Ron Segal
Insurance Services, Inc.

HealthCare Reform                                                                       
We strive to be your direct source for updated news and information on HealthCare Reform.  On our website you will find relevant information pertaining to HealthCare Reform. 

To briefly summarize Health Care Reform, the Health Care Bill aims to reform the American Health Care System and provide affordable quality health care to mostly all U.S. Citizens and legal residents. The Patient Protection and Affordable Care Act (PPACA) was signed into law March 23rd, 2010 and upheld by a Supreme Court ruling on June 28, 2012. The bill includes preventive care and protections including guaranteed insurance coverage for any individual(s) that may have previously been denied coverage due to pre-existing condition(s).

The Health Care Bill reforms the way we buy health insurance requiring that most U.S. Citizens and legal residents purchase a private health care plan or pay a 1% - 2.5% tax (it is a tax, not a mandate). Those who cannot afford health insurance will either qualify for Medicare / Medicaid (or Medi-Cal in California) or get assistance in the form of tax credits, tax breaks or assistance with up-front costs on the Health Insurance Exchanges (carrier participation and plans will vary by state).

For Individuals:  Those without coverage will pay a tax penalty of the greater of $695 per year up to a maximum of three times that amount ($2,085) per family or 2.5% of household income.  The penalty was phased-in these past few years and was based on a per person basis and up to three (3) times that per family.  The penalty started in 2014 at the greater of $95 or 1% of your total income; the greater of $325 or 2% of income in 2015; the greater of $695 or 2.5% of income in 2016.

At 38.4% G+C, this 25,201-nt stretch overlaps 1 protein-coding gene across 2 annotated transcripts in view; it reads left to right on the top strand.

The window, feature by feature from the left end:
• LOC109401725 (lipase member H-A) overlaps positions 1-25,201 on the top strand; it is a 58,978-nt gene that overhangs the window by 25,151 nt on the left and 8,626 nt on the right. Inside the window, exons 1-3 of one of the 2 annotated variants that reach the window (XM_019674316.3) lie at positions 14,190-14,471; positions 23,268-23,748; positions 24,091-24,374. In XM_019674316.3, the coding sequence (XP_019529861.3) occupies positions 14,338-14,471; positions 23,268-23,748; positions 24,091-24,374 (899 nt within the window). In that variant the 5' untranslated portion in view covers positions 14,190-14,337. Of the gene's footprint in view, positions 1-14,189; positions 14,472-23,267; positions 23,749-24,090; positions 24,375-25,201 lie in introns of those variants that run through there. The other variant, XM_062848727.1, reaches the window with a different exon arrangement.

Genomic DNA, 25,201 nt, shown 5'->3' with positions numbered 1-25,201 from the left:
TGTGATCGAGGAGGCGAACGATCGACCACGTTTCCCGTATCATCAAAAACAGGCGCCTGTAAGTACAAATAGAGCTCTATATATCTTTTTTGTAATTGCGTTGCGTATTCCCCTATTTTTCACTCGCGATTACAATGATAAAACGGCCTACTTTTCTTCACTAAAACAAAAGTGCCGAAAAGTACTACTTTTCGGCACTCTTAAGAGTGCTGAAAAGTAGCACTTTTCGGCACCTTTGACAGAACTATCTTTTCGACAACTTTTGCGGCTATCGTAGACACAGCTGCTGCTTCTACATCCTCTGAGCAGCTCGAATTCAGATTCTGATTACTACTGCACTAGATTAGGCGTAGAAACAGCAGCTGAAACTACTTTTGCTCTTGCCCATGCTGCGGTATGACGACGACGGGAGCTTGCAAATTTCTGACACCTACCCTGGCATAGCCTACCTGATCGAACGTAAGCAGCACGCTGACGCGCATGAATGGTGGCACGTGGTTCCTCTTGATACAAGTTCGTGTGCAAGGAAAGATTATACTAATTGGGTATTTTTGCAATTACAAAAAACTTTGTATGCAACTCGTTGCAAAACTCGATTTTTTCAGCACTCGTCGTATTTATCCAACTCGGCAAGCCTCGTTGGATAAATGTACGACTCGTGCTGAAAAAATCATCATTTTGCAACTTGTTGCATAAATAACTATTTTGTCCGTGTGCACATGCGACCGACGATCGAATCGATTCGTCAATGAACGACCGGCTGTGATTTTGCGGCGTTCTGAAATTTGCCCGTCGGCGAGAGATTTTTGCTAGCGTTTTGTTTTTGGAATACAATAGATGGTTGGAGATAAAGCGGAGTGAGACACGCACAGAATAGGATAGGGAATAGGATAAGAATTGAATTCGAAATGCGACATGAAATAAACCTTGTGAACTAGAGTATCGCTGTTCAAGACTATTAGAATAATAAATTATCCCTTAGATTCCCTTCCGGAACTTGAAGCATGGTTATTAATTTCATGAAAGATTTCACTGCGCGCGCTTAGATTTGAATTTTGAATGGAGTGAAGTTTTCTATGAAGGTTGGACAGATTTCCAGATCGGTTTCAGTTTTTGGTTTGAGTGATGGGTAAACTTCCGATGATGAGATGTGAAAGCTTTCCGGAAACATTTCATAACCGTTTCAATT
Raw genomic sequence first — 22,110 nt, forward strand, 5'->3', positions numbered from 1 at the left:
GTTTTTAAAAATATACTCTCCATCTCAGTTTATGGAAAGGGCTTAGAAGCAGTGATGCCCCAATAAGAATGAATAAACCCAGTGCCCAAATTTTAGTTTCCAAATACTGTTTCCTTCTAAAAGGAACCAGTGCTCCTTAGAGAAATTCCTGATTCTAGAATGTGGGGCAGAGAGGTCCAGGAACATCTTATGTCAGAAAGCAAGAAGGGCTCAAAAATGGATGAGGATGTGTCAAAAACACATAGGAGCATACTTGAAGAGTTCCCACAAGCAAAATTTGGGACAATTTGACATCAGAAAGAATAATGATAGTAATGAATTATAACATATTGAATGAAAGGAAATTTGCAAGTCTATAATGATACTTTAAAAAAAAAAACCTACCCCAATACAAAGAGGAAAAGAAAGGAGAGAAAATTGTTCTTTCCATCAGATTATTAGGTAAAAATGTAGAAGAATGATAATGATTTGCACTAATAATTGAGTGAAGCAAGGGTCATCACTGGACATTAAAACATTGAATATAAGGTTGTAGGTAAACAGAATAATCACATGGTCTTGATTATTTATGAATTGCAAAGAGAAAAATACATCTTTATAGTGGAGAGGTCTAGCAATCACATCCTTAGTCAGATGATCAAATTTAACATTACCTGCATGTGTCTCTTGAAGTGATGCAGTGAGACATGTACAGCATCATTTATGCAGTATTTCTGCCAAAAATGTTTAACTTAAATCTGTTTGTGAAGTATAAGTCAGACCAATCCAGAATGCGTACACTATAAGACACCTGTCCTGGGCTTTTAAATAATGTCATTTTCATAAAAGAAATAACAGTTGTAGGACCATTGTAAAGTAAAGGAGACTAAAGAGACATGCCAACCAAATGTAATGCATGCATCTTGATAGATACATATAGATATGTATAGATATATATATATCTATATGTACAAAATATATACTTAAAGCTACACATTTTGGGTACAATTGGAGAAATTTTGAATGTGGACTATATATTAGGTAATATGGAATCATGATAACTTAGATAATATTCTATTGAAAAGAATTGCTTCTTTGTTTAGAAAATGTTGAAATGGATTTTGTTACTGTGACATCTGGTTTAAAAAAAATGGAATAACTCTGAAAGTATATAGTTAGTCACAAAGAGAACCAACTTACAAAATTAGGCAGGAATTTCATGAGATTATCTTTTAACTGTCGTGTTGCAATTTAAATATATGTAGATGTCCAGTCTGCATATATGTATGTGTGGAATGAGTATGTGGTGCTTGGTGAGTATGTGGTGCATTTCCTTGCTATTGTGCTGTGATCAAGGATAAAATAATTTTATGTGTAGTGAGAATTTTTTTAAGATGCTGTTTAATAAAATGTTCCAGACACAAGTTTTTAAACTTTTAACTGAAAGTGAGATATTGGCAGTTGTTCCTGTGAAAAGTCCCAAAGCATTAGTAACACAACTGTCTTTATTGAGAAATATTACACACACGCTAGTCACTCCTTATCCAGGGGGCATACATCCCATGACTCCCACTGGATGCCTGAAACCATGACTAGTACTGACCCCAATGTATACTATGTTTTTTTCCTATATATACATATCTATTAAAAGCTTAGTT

After 2016, the penalty will be increased annually by the cost of living adjustment.  Exemptions may be granted for financial hardship, religious objections, American Indians, those without coverage for less than three months, undocumented immigrants, incarcerated individuals, those for whom the lowest cost plan option exceeds 8% of an individual's income and for those with incomes below the tax filing threshold.

For Employers:  The Bill requires employers to pay penalties for employees who receive tax credits for health insurance through an Exchange, with certain exceptions for small employers.

Employers with 100 or more full-time employees, including full-time equivalents, are subject the requirements under ACA starting in 2015.  
Beginning 2016, employers with 50 or more full-time employees (defined as employees working 30 or more hours per week), that
do not offer coverage and/or have at least one full-time employee who receives a premium tax credit (or subsidy) will be subject to a tax penalty of $2,160 per full-time employee, excluding the first 30 employees.  Penalties are computed separately for each month coverage was not offered.
Employers with 50 or more full-time employees that offer coverage and does not meet Minimum Value standards or has at least one full-time employee receiving a premium tax credit (or subsidy), will be subject to a tax penalty of $3,240 for each employee receiving a premium credit or $2,160 for each full-time employee, excluding the first 30 employees.